And now, here comes Obama, leading by following, appointing a czar. Or a guy to do whatever it is Ron Klain is good at doing who will be titled "czar." What the hell does a czar do? We'll find out when we see what Klain does. He's certainly good for something, like the way he allocated the funds of the stimulus act. We'll find out how that kind of expertise and orientation plays out in the ebola context.

AND:  The (unlinkable) OED defines "czar" only as: 1. "The title of the autocrat or emperor of Russia; historically, borne also by Serbian rulers of the 14th c." and 2. "transf. A person having great authority or absolute power; a tyrant, 'boss.'’" But there is a "Draft addition," lingering in "draft" status since 2001: "orig. U.S. A person appointed by a government to recommend and coordinate policy in a particular area and to oversee its implementation." The oldest use is, interestingly enough, beer czar:
1933   S. Walker Night Club Era 167   There are several versions of why Mulrooney quit the job to become the state beer 'Czar.'
The most prominent use of "czar" — where the term really took off — was "Drug Czar," applied to Bill Bennett in early 1989, as George H.W. Bush was about to take over the presidency. But it wasn't Bush the Elder who created the position. Congress did that, over the objections of President Reagan. As for the choice of Bennett, the biggest critic, amusingly enough, was Joe Biden:
''What concerns me most is his total lack of background in law enforcement,'' said Senator Joseph R. Biden Jr., a Delaware Democrat who is chairman of the Senate Judiciary Committee.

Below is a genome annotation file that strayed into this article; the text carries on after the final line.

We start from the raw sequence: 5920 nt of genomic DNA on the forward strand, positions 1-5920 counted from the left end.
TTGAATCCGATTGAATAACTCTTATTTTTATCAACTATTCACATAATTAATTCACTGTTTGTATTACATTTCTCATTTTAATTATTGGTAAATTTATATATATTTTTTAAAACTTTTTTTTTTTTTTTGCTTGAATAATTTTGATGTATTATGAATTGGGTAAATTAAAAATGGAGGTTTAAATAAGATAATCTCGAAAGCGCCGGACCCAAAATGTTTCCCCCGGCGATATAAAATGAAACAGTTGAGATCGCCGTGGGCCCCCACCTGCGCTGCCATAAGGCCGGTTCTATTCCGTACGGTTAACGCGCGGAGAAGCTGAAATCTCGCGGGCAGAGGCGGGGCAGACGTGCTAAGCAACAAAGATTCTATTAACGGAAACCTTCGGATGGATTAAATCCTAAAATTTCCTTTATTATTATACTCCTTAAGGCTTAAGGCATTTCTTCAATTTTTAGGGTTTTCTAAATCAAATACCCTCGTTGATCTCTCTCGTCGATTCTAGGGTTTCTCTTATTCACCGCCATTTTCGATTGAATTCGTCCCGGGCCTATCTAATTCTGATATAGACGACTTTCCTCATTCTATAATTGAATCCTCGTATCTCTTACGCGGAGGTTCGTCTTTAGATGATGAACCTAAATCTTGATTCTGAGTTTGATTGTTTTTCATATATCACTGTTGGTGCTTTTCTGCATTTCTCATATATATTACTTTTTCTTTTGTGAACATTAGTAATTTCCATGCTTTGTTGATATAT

IN THE COMMENTS: Ignorance is Bliss says the Kevin we need to assure us that everything is under control, that all is well, is not Kevin Spacey but Kevin Bacon:

How racist is Newsweek's "Smuggled Bushmeat Is Ebola's Back Door to America"?

That Newsweek cover story is from last August, and so is this criticism of it, "The long and ugly tradition of treating Africa as a dirty, diseased place," which I saw this morning (I think) on the "Most Read" list in the sidebar at The Washington Post.

I see that the Newsweek cover also has the words "Post-Post Racial America" (referring to a different article) and the choice of a chimpanzee rather than a fruit bat (the creature most closely associated with the current outbreak), so Newsweek does seem to be trying to insinuate itself into the magazine-buyer's subconscious. Also: "back door." What's your first association? I asked Meade, and his was the same as mine, and I asked Google too, and it agreed, putting this as the top hit. The ape threatens rape... anal rape... fatal anal rape.

Now, let's read The Washington Post article. It's written by 2 assistant professors Laura Seay and Kim Yi Dionne, who study, respectively, "African politics, conflict, and development" and "identity, public opinion, political behavior, and policy aimed at improving the human condition, with a focus on African countries." They review the history of depicting "Africans as hyper-sexualized savages" and they define and deploy the term "othering":
Newsweek’s use of a chimpanzee to represent a scientifically invalid story about an African disease is a classic case of othering. It suggests that African immigrants are to be feared, and that apes — and African immigrants who eat them — could bring a deadly disease to the pristine shores of the United States of America....

Newsweek’s piece is in the worst tradition of what journalist Howard French calls “Ooga-Booga” journalism, the practice of writing in exoticizing and dehumanizing ways about Africa....